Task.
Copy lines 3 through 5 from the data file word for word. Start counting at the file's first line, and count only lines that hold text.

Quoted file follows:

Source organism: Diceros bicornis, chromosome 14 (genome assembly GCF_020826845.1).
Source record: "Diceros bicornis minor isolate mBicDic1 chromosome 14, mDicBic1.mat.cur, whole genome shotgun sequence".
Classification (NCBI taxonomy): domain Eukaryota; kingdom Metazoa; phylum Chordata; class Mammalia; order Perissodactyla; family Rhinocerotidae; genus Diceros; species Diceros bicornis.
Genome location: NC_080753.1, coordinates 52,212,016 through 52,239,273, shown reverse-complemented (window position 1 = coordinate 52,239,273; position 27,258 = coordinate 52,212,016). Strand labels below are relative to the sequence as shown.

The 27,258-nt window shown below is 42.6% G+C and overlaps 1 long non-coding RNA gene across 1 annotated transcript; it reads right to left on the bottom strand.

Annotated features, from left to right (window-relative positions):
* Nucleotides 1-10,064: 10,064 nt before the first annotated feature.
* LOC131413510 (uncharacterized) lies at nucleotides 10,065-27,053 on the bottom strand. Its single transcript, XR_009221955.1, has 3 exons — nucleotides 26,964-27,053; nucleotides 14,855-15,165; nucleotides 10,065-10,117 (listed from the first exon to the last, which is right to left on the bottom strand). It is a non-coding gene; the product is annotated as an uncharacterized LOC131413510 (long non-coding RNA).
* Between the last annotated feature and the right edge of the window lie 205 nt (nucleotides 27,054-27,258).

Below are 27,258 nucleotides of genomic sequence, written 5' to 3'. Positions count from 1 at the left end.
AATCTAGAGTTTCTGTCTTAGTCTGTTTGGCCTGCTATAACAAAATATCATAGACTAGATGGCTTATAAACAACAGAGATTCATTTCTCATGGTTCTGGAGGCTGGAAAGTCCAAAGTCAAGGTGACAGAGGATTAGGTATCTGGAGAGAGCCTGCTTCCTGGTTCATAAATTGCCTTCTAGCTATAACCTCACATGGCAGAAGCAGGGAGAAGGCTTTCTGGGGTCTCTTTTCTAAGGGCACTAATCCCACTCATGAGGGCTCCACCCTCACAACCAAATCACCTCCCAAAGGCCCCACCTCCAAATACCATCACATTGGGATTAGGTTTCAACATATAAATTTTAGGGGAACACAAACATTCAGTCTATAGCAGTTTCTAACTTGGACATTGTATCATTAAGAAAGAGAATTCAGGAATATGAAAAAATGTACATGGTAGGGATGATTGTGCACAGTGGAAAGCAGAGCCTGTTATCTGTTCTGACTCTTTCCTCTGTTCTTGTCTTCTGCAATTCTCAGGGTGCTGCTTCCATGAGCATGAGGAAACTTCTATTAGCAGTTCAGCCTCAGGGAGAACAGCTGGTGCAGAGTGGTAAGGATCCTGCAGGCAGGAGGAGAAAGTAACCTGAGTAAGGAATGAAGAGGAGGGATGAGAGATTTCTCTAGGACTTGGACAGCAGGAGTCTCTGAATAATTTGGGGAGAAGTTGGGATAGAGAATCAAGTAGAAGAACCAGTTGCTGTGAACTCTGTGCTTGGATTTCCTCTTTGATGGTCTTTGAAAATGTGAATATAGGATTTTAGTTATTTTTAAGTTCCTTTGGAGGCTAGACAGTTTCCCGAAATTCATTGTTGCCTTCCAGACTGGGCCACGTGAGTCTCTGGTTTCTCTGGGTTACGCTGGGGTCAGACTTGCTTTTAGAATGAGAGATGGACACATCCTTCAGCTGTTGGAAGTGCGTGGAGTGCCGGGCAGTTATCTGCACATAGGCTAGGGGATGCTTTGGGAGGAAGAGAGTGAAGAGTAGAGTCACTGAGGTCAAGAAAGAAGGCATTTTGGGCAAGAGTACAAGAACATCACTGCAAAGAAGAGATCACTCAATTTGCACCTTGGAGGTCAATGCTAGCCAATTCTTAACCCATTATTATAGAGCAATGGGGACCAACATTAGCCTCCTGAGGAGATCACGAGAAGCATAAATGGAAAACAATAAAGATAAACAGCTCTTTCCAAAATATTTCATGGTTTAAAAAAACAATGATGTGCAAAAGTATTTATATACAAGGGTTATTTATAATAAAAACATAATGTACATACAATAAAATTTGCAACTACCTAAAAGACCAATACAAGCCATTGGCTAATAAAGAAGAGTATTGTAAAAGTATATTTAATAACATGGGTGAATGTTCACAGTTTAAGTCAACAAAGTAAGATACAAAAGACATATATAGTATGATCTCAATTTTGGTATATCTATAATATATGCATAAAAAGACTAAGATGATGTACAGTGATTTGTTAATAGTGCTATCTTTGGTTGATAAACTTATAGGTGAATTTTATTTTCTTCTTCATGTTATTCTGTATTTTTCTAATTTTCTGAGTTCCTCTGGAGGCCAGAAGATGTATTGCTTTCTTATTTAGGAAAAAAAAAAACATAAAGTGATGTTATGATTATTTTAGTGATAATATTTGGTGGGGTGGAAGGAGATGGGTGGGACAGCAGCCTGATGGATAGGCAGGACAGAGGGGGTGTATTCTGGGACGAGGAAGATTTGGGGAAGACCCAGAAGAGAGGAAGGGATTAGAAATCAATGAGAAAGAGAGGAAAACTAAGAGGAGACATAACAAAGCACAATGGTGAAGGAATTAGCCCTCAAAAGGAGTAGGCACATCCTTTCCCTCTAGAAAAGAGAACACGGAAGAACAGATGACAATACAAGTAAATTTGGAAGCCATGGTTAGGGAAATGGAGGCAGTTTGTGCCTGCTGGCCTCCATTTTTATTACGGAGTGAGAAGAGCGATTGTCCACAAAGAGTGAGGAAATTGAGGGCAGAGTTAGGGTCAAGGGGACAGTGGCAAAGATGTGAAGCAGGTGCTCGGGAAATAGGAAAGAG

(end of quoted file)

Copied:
Classification (NCBI taxonomy): domain Eukaryota; kingdom Metazoa; phylum Chordata; class Mammalia; order Perissodactyla; family Rhinocerotidae; genus Diceros; species Diceros bicornis.
Genome location: NC_080753.1, coordinates 52,212,016 through 52,239,273, shown reverse-complemented (window position 1 = coordinate 52,239,273; position 27,258 = coordinate 52,212,016). Strand labels below are relative to the sequence as shown.

The 27,258-nt window shown below is 42.6% G+C and overlaps 1 long non-coding RNA gene across 1 annotated transcript; it reads right to left on the bottom strand.